A key challenge of keeping games engaging is adjusting their difficulty to an individual player's abilities. Games that are too easy or hard will bore players, explained Chulalongkorn University's assistant professor Vishnu Kotrajaras, who specializes in the use of AI in games.
He said this problem is something that experience-management and planning algorithms could help solve.
Researchers are also looking at machine-learning and neural-network approaches that let nonplayer characters adapt to a human player's strategy, thereby keeping a game interesting. Additional research involves genetic algorithms, which use an evolutionary process to determine the best way for games to respond to players' actions.
Another challenge in game development is making sure the development process doesn't keep the product from being delivered on time and on budget.
An emerging area of research in this area, called procedural content generation—creating material algorithmically rather than manually—is looking at how to use AI to automate the development process.
In much the same way, the pharmaceutical and other industries have used AI techniques such as machine learning to automate, accelerate, and improve the product-development process, according to Simon Colton, an Imperial College London reader in computational creativity.
Gaming is limited by the dearth of good approaches for creating characters that can work together and communicate dynamically, said Jeff Orkin, a doctoral student in the MIT Media Lab.
The MIT lab is working on AI-based ways to plan characters' social behavior in games by recognizing approaches that have been successful under similar circumstances.
The improvement of AI techniques in games is designed to create more believable characters, more engaging play, and more efficient production processes. However, these efforts could have benefits in other research areas. For example, improvements in dynamic difficulty adjustment could improve training tools for stroke patients, said Chulalongkorn University's Kotrajaras. Each patient's recovery speed differs, so being able to adjust rehabilitative exercises' difficulty is crucial to maintaining user motivation and the program's effectiveness, he explained.
Meanwhile, AI used to improve game characters could help with military and search-and-rescue training.
Also, Botea said, pathfinding techniques in games could be applied to robot navigation and road-map route planning.
Robots walk, climb, drive cars, and even fly as drone aircraft, but so far they have been unable to function as boats that can effectively sail over long distances.
That is changing, however, as numerous researchers are working on sailbots
that can hit the open water on their own.
Sailing introduces new challenges to the AI used to manage autonomous vehicles. These challenges relate to the long duration of sailing trips and the rapidly changing air and water conditions that affect movement.
A sailing drone's most difficult challenge is traveling long distances accurately, noted Technical University of Denmark doctoral student Qiuyang Zhou, who is also head of engineering for the Protei sailbot project. AI can make decisions based on weather forecasts, information from sensors that monitor a boat's position, wind speeds, and so on, said Zhou. The vessels also must be able to understand and sense sea conditions, which are highly complex, he explained.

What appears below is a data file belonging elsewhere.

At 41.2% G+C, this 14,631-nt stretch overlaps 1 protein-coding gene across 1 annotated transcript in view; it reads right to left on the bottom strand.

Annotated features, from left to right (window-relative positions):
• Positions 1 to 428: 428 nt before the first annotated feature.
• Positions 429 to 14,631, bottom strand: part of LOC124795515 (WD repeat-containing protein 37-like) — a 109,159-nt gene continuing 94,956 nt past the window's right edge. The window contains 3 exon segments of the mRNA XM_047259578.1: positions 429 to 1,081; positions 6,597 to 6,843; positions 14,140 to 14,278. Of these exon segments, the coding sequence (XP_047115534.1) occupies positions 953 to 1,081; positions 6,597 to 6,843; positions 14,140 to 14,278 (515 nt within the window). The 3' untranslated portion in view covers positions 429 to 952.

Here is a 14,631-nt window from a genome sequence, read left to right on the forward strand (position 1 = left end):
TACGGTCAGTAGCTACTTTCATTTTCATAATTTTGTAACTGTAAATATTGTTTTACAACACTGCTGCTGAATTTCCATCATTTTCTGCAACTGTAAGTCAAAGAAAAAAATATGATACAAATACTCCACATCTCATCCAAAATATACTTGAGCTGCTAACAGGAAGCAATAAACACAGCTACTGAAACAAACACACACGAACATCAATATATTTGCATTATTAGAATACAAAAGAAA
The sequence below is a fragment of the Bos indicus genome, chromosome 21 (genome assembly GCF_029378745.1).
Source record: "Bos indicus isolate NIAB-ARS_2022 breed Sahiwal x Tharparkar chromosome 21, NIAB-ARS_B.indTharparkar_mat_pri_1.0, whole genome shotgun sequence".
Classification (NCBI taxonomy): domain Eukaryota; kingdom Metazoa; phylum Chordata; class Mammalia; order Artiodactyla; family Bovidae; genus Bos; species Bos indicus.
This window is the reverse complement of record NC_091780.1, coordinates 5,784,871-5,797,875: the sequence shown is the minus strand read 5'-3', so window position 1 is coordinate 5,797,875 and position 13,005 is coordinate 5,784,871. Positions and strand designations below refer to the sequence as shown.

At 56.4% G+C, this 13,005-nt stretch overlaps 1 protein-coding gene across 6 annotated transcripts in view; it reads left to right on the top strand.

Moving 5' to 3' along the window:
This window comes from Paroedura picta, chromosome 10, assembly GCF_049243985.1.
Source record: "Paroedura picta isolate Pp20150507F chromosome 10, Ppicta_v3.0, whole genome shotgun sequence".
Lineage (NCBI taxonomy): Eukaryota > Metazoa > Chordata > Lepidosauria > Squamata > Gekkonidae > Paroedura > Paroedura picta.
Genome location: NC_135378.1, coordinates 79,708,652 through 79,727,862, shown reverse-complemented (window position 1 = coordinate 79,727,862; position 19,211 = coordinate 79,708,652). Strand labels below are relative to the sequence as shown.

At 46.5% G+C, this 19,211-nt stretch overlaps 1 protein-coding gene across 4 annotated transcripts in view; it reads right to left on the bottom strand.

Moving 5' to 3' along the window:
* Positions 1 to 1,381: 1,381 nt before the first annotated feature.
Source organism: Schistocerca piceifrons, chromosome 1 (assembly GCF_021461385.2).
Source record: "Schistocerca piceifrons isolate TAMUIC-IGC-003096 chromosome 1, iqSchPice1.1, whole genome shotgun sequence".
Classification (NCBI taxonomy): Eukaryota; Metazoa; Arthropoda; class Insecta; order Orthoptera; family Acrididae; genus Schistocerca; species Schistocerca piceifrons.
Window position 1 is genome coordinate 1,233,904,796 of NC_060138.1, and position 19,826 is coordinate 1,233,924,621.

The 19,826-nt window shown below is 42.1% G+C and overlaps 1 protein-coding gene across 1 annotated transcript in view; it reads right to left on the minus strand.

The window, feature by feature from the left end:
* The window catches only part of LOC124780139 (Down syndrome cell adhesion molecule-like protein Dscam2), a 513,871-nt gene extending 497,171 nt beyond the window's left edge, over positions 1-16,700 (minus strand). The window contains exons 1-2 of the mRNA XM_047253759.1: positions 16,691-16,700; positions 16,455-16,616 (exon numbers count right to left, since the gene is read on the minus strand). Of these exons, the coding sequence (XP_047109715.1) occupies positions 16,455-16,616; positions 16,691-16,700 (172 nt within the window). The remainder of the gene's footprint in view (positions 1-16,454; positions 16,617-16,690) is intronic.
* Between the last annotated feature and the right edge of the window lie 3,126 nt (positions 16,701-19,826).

Using AI can help a system solve problems by working with data gleaned from the experience of sailors over the years. Many parameters of automated sailing require this capability, which comes with experience, noted maritime engineer Etienne Gernez, the academic coordinator for the Protei project. The robots can learn via their own experience and through simulations, she said.
The key to robotic boats' success is the AI controllers that handle route calculation and course maintenance. Algorithms determine the most efficient route to a destination based on wind speed and direction. The AI controller is a system of hardware, such as motors, and software that uses neural networks to determine if the boat is on course. Course-maintenance algorithms use data from GPS equipment and sensors that track how far the vessel moves off course. The system can adjust the rudder to correct for problems.
The first major robotic-sailing competition was the 2006 MicroTransat Challenge, which involved attempts to sail boats no more than 4-meters long across the Atlantic Ocean. Subsequent events were held in 2007 and 2010, with a fourth scheduled for this year.
So far, none of the participants has gone more than 30 kilometers, but researchers say they have learned much along the way.
The MicroTransat Challenge helped inspire a shorter-distance competition called the World Robotic Sailing Challenge. The event, which takes place over a race course, has been held every year in different parts of the world since 2008.
Roboat, designed by researchers at the UK's University of Aberystwyth, has proven successful in shorter competitions. The boat is 3.75 meters long and weighs 300 kg. Its AI system uses data from various sensors to control the rudder, sails, tacks, and jibes.
The University of Aberystwyth researchers have used their experience with Roboat to build the Pinta, a smaller, less expensive, oceangoing version. They made the Pinta smaller and less costly so that it wouldn't be such a hardship if they lost the boat at sea.